Parkinson’s Disease at a Glance
Parkinson’s disease is a movement disorder that affects at least 500,000 people in the United States. It occurs when brain cells fail to produce enough dopamine, a chemical that helps to control movements, motivation, emotions, and sensations like pleasure. Symptoms of Parkinson’s begin gradually and become worse over time. They include trembling, stiffness, and poor balance and coordination. As Parkinson’s progresses, daily tasks like walking, talking, and chewing may become difficult. Depression and sleep problems are common. It’s unclear why some people develop Parkinson’s; genes may play a role, as well as exposure to chemicals in the environment.
For more information on Parkinson’s, visit the National Institute of Neurological Disorders and Stroke Parkinson’s Disease Information Page.
What the Science Says
Researchers have studied the following complementary health approaches for Parkinson’s:
Psychological and Physical Approaches
- Tai Chi. There’s limited evidence that tai chi may help to improve balance in some people with Parkinson’s disease, but studies have had mixed results. In a 2012 study of people with mild-to-moderate Parkinson’s, the group assigned to do tai chi twice a week for 24 weeks had greater improvements in their balance, stability, and walking speed compared to the groups who did resistance training or stretching. The tai chi group was also more likely to continue exercising after the 24 weeks, a follow-up study showed. However, two or three tai chi classes a week over 16 weeks wasn’t associated with improvements in walking, a smaller, 2013 study funded by NCCIH showed.
- Massage and Acupuncture. The research on massage and acupuncture for people with Parkinson’s is limited. There’s no strong evidence that either helps to reduce symptoms.
- Dance. Compared to other forms of exercise, taking dance lessons, particularly Argentine tango, appears to help with some symptoms of Parkinson’s for at least the short term, research reviews of multiple, small studies show. In general, participants’ balance, mobility, and quality of life improved. The studies didn’t include participants with advanced Parkinson’s.
Repetitive Transcranial Magnetic Stimulation (rTMS)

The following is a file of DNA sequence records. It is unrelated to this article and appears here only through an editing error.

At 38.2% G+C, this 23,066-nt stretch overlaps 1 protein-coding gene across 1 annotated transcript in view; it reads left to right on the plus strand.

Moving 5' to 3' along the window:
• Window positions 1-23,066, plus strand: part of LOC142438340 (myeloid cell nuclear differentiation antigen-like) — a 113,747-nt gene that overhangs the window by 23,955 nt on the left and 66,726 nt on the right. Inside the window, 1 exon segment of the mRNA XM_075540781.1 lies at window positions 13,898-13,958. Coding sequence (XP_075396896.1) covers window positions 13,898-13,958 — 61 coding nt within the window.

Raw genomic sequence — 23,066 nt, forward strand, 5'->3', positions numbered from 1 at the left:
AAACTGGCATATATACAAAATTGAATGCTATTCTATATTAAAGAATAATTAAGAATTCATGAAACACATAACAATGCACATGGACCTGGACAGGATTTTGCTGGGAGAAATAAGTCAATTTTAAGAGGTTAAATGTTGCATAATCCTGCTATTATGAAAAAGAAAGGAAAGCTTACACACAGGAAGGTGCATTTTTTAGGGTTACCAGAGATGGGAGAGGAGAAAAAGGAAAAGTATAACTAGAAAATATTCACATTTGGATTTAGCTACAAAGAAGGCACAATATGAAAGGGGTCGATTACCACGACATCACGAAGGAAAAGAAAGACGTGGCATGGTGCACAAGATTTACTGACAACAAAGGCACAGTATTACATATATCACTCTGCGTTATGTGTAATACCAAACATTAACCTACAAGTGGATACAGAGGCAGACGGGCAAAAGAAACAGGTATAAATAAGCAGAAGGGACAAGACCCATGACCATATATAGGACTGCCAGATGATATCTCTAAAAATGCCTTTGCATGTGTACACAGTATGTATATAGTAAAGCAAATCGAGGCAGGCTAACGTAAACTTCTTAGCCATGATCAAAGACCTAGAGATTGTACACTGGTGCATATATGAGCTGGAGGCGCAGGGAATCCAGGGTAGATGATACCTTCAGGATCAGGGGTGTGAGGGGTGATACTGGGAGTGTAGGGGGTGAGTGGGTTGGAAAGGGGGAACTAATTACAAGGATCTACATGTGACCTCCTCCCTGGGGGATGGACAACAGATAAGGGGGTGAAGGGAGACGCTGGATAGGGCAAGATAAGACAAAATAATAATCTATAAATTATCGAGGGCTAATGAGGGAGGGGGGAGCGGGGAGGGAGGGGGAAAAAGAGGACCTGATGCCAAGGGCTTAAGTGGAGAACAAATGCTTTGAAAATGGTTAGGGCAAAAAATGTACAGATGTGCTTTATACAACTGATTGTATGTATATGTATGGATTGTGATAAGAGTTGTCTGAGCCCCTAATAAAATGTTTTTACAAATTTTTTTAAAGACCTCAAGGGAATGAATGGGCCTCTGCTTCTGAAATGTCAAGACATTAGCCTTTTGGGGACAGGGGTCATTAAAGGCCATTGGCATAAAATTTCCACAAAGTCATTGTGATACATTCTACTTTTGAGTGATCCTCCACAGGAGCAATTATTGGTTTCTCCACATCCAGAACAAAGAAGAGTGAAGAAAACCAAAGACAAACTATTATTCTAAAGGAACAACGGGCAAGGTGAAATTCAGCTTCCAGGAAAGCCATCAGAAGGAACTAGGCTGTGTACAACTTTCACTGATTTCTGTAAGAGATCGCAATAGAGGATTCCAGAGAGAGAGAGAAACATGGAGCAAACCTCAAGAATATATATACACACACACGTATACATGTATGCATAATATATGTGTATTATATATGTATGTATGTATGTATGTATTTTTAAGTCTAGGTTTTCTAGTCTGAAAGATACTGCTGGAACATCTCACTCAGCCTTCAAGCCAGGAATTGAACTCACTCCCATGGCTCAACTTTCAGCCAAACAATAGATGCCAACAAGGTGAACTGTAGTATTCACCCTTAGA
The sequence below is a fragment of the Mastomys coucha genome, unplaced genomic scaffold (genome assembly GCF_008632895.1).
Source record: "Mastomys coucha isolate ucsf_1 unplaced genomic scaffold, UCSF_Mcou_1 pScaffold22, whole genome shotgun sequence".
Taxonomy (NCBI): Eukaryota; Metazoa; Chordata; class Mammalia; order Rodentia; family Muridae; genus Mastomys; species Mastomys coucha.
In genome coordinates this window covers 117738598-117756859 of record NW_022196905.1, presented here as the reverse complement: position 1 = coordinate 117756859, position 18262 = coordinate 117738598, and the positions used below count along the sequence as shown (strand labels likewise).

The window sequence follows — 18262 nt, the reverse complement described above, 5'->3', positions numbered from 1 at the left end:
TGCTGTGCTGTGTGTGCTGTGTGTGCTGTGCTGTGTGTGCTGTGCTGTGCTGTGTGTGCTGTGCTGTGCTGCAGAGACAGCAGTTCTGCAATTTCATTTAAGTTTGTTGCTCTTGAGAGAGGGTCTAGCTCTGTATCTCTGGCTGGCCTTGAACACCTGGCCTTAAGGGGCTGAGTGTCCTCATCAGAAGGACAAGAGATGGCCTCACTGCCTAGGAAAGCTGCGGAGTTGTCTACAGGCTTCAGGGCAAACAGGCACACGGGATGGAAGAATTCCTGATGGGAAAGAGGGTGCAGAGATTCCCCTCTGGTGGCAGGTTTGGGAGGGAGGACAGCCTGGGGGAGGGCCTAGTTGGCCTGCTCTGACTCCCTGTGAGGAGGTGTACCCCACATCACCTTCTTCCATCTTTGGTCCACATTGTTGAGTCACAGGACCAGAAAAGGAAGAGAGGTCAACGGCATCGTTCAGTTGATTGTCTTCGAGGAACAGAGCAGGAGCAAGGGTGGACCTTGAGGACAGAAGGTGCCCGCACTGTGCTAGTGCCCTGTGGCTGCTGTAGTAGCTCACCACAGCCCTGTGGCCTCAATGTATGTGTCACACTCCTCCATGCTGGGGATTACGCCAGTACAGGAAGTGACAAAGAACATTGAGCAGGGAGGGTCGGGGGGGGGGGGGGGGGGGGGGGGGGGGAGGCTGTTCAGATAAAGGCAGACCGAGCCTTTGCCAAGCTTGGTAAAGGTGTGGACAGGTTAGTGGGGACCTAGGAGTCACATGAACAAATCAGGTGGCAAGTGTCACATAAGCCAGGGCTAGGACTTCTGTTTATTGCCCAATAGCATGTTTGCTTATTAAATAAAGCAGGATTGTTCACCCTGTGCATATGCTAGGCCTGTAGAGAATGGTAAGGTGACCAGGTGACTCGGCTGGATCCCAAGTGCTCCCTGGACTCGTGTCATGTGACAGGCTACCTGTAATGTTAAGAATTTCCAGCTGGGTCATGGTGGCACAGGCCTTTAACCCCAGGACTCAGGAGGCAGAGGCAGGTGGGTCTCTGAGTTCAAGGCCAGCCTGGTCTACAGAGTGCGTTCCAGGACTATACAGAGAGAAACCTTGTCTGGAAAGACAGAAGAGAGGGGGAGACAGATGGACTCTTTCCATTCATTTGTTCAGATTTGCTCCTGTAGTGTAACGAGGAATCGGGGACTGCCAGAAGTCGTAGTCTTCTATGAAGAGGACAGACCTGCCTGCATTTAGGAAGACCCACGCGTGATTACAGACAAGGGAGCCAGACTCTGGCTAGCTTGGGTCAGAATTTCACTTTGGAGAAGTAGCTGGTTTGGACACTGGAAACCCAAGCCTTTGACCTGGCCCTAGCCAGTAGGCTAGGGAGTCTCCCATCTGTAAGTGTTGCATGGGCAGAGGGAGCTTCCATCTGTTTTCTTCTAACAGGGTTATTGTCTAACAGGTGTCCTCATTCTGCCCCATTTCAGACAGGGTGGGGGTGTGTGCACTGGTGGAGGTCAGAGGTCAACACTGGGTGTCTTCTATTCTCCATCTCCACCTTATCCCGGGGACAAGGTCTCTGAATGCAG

rTMS uses magnetic pulses to stimulate targeted areas of the brain. It’s been approved for certain types of depression, and a few (but not all) studies show that it may improve some symptoms of Parkinson’s. rTMS is non-invasive and differs from deep brain stimulation, a surgical procedure used to treat several disabling symptoms of Parkinson’s.
- No dietary supplements have been shown to reduce symptoms of Parkinson’s. Large, separate studies of the dietary supplements creatine and coenzyme Q10 for Parkinson’s were stopped early because the supplements were clearly not better than the placebo that some study participants received.
- Researchers are studying omega-3 fatty acids and a form of glutathione, an antioxidant that is found in the brain, for Parkinson’s.
- In addition to investigating a variety of complementary health approaches for Parkinson’s, researchers are studying how susceptible symptoms of Parkinson’s are to the placebo effect. For example, a placebo pill caused similar changes in brain activity as a standard Parkinson’s drug, a small NCCIH-funded study found.
- Tai chi, acupuncture, massage, and dance appear to be safe for most people with Parkinson’s, but check with your health care provider before beginning a new exercise program or complementary health approach.
- rTMS generally appears safe for people with Parkinson’s, but it may pose a risk if you have a pacemaker or experience certain types of seizures.
- Dietary supplements may have side effects and interact with drugs. For example, St. John’s wort, which is used for depression and other conditions, can increase how quickly many drugs break down in your body, making the drugs less effective. Some products may be poor quality and contain contaminants, including drugs, chemicals, or metals. Studies have found significant differences between what’s on the label and what’s in the bottle of some supplements.
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NCCIH has provided this material for your information. It is not intended to substitute for the medical expertise and advice of your health care provider(s). We encourage you to discuss any decisions about treatment or care with your health care provider. The mention of any product, service, or therapy is not an endorsement by NCCIH.